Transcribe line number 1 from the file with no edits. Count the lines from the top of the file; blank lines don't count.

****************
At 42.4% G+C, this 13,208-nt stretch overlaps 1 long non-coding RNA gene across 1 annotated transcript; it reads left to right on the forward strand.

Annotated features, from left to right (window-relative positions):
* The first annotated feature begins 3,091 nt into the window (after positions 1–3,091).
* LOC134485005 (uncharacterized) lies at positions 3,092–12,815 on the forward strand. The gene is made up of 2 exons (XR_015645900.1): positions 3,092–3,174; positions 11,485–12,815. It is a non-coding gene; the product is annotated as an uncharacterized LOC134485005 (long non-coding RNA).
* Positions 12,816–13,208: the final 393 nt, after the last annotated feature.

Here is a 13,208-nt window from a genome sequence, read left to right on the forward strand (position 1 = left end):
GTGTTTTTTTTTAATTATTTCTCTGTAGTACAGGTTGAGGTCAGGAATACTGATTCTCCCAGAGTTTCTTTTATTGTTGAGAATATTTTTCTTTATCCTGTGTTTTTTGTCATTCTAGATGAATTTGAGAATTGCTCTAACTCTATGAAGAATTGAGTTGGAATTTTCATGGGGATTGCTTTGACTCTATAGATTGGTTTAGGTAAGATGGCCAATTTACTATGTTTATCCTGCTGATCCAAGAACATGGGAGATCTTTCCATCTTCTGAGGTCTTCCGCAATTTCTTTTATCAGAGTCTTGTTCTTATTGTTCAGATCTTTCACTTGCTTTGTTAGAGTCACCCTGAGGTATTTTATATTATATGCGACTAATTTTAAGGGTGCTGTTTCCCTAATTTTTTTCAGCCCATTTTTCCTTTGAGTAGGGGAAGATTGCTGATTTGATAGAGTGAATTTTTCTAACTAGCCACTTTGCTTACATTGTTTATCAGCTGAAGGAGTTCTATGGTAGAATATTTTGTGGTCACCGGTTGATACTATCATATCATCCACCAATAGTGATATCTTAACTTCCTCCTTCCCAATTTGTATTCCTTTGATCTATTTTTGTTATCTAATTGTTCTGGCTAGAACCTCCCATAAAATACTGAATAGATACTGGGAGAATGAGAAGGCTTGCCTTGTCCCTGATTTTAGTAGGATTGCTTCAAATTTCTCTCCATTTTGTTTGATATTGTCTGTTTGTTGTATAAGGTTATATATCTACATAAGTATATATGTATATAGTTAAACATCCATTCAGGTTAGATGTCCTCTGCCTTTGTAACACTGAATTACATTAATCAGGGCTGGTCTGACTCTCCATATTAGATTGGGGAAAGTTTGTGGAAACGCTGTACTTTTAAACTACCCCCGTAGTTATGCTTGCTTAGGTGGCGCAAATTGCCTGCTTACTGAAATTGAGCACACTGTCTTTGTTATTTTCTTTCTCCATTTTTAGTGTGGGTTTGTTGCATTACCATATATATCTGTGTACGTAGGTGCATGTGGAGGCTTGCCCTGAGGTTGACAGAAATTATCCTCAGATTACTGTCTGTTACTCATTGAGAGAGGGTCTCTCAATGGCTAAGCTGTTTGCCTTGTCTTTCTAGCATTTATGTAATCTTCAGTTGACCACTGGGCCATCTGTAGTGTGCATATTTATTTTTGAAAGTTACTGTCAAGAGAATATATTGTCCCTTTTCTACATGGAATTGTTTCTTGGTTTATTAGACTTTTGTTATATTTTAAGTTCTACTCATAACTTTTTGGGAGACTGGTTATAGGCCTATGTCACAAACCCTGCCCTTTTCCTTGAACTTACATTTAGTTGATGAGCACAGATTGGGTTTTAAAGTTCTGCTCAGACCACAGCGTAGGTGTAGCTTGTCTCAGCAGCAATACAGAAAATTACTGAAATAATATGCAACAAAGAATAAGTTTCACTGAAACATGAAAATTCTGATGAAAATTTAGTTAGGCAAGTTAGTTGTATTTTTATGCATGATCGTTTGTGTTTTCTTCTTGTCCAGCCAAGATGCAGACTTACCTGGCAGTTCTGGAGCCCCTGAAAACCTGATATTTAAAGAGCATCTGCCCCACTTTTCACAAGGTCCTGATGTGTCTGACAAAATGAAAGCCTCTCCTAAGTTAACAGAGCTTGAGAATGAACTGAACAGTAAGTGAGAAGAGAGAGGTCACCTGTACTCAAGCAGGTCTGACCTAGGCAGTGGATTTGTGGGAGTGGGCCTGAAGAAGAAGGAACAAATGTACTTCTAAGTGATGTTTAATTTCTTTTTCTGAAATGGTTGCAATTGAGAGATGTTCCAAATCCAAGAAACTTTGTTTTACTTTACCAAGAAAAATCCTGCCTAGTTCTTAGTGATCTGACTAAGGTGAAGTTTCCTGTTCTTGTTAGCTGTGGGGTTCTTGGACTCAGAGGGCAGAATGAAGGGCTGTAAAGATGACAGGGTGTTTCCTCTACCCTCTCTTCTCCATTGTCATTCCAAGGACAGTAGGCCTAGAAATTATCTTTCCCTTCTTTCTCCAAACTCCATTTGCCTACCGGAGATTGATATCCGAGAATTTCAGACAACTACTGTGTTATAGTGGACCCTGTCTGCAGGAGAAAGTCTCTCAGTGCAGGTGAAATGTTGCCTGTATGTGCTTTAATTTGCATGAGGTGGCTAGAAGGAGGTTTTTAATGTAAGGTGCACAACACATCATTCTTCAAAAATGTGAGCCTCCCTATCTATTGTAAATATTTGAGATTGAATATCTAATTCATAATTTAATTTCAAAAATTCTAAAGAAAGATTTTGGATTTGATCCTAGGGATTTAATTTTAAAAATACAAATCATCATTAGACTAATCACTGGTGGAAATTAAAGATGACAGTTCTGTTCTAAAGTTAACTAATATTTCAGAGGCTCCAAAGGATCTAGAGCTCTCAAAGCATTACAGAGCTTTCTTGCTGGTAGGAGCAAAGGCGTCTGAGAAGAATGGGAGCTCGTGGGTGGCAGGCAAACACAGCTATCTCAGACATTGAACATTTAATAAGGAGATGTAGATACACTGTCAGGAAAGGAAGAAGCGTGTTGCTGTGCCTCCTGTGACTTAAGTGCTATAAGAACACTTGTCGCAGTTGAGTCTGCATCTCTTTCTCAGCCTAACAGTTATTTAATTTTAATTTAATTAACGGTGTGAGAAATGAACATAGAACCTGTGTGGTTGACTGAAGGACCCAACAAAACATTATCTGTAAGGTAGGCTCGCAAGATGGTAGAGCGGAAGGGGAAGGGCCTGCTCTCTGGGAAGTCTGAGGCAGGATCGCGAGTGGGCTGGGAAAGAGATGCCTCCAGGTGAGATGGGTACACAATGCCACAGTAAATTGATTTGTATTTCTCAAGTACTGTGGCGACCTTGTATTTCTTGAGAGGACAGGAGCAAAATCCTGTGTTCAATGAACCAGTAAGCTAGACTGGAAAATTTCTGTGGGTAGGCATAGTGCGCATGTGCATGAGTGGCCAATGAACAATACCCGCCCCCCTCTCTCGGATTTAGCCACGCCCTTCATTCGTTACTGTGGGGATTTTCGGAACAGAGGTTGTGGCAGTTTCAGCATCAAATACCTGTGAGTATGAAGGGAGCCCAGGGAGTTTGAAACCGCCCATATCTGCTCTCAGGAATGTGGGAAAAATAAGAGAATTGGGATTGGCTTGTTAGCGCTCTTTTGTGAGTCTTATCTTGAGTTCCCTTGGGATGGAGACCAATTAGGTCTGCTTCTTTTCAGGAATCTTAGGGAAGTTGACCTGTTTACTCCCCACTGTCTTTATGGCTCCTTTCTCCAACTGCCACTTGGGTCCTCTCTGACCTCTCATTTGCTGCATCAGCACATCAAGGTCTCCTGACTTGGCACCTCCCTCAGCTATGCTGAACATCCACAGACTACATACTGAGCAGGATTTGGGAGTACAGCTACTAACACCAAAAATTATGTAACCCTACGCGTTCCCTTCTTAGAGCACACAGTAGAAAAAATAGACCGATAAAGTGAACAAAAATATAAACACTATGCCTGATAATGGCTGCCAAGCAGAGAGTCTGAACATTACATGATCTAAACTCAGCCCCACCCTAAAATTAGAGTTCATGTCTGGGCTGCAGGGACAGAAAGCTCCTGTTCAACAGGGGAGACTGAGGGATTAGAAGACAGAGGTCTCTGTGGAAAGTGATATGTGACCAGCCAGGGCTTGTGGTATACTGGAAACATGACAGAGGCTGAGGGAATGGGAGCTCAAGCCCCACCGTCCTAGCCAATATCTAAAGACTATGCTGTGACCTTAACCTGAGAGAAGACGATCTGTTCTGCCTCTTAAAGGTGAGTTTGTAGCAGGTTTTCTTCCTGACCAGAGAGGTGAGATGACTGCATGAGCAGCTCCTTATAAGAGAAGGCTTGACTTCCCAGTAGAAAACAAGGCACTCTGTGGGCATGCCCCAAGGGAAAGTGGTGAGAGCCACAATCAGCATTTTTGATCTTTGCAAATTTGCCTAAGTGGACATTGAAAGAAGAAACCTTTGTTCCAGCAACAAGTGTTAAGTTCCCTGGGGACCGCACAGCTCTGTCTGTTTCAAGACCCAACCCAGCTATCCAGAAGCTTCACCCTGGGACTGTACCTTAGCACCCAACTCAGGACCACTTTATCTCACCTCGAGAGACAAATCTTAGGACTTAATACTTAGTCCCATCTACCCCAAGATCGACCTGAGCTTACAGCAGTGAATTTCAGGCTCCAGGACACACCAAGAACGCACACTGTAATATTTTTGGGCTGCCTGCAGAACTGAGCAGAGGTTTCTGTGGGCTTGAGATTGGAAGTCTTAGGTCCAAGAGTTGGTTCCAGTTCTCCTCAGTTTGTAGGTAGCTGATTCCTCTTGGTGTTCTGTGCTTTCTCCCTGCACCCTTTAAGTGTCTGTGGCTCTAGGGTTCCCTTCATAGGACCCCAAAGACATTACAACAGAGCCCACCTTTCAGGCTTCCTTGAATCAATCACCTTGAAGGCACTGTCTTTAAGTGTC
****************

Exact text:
At 42.4% G+C, this 13,208-nt stretch overlaps 1 long non-coding RNA gene across 1 annotated transcript; it reads left to right on the forward strand.